If you live in an older home or neighborhood and have recently discovered lead in your paint, soil, plumbing, or elsewhere, it’s wise to work toward lead remediation or abatement as soon as possible. Remediation involves bringing your home up to lead safety standards by mitigating associated health risks. Abatement involves permanently removing lead from your home altogether. Whichever approach you use, it’s best to hire a lead-safe certified contractor. Here’s how to reduce or eliminate your risk of lead exposure.
- Lead-based paint remediation and abatement. Paint remediation can be done by painting over the lead paint with newer, lead-free paint. This process is called encapsulation. With abatement, the lead paint is removed entirely. The U.S. Environmental Protection Agency has issued a federal law requiring anyone who does either of these to have a Renovation, Repair, and Painting (RRP) certification.
- Interim and permanent lead soil abatement. Soil contaminated by lead can be addressed with an interim abatement, which involves cleaning, removing, replacing, or covering the affected soil. Permanent abatement involves removing the affected soil, testing whatever is left over for lead, and covering it with either noncontaminated soil, asphalt, or concrete.
- Lead pipe and plumbing material abatement. If more than 10 percent of water taps in a monitored area exceed 15 parts of lead per billion, the water is considered unsafe and is in violation of federal safety standards. To resolve lead exposure in water, city or state contractors can do a partial or complete replacement of pipes coming from the main water line. Homeowners are responsible for replacing plumbing within property lines.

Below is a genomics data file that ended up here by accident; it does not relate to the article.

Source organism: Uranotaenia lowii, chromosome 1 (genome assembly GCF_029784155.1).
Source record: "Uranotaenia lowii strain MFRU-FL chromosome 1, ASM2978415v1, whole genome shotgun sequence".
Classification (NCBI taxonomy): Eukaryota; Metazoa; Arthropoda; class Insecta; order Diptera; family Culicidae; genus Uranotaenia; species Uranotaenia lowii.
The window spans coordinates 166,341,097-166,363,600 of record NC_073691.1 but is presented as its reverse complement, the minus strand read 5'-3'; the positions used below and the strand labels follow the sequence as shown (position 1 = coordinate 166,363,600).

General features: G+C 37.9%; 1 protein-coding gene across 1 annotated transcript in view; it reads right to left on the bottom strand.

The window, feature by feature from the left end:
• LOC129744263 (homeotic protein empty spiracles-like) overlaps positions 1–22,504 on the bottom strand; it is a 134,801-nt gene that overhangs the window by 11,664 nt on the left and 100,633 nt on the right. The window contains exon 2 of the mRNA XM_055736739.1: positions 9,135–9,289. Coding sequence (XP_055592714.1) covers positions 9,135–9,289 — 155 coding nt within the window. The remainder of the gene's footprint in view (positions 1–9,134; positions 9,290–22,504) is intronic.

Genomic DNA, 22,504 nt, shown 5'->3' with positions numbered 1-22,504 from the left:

Low-income families, families of color, and residents of older buildings are disproportionately affected by lead exposure. This underscores the need to ensure that municipalities are doing their part to keep main water lines lead free as well as the need to provide homeowners with affordable options for reducing their lead exposure. Some government programs provide financial assistance for lead remediation and abatement, and there may also be local organizations in your area that can help with this as well.
Get Financing for Lead Remediation or Abatement in Your Home
If you live in Michigan, you can get financing for lead abatement through our Lead Poisoning Prevention Fund (Lead Fund) if you don’t qualify for free services through the Michigan Department of Health and Human Services. Michigan Saves can help keep lead contamination from costing you and your health.
For more information on lead abatement financing, visit our website.